Embracing the red squiggles
Typescript is like a self-defined spell-checker, grammar suggester, and writing editor that proofreads your code while you program. But it’s only ever as good as you configure and maintain it. And if misused, those red squiggles that notify you of errors might hurt (ie. annoy) more than help.
Simply put, in Typescript, a data’s type is its shape or structure — that is, what properties and methods it is required to contain or optionally consist of.
The benefits of Typescript
Typescript’s rigid structure actually makes development far more enjoyable and reliable. Some of my favorite resulting features of Typescript include:
- When accessing data (like an object, array, or primitive), your code editor will remind you of what object properties and methods are available.
- If you try to access a non-existent object property, your code editor will let you know immediately.
- When defining typed objects, your code editor will remind you of what properties are required.
4) When using typed functions, your code editor will remind you of the necessary (or optional) function inputs and outputs.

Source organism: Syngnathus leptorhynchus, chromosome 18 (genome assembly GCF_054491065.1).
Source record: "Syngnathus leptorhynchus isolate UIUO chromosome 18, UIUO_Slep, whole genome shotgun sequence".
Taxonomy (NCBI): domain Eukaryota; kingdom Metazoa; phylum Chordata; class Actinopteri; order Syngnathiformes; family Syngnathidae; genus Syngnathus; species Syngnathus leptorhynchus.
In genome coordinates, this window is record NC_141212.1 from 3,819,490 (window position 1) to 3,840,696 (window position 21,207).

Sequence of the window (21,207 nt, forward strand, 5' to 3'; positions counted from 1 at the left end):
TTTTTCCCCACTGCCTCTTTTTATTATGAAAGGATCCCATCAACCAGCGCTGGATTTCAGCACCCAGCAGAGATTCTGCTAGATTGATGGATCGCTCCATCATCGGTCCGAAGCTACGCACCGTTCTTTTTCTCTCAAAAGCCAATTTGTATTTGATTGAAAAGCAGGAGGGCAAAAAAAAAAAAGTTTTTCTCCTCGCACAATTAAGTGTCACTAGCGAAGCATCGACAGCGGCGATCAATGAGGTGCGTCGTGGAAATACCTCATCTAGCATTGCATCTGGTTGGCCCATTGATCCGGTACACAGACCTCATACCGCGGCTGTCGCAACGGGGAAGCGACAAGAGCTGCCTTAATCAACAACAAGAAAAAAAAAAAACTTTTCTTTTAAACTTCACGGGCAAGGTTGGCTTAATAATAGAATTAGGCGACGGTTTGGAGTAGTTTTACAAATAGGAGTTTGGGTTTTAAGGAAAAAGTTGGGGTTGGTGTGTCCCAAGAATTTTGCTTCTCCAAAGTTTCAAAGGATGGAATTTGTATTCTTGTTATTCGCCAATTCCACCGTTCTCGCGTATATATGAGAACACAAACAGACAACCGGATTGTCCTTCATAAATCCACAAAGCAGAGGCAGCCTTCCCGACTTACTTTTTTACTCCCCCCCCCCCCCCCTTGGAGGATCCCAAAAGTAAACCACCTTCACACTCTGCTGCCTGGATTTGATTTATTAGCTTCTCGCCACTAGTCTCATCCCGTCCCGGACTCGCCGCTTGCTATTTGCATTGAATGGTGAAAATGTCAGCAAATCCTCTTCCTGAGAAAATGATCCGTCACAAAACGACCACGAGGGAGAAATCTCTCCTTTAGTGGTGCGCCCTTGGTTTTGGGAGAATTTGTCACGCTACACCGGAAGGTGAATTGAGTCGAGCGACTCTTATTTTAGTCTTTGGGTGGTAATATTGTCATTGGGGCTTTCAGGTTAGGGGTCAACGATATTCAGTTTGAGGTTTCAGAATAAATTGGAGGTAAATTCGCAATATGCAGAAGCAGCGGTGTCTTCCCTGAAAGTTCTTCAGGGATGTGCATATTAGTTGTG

This mostly means you won’t have to waste time confirming if an object you’re accessing has the properties you expect, or search for a function’s definition to see what arguments it takes. Just type your objects and functions, begin coding, and the options will immediately display themselves. Accidentally try to access a non-existent property, and a red squiggle will let you know immediately, rather than your console yelling at your at build time.
With this cognitive load lifted, you’ll have more time to focus on more pressing issues like systems design or UX.
Typescript is an incredibily powerful and robust tool for programmers who develop for the modern web.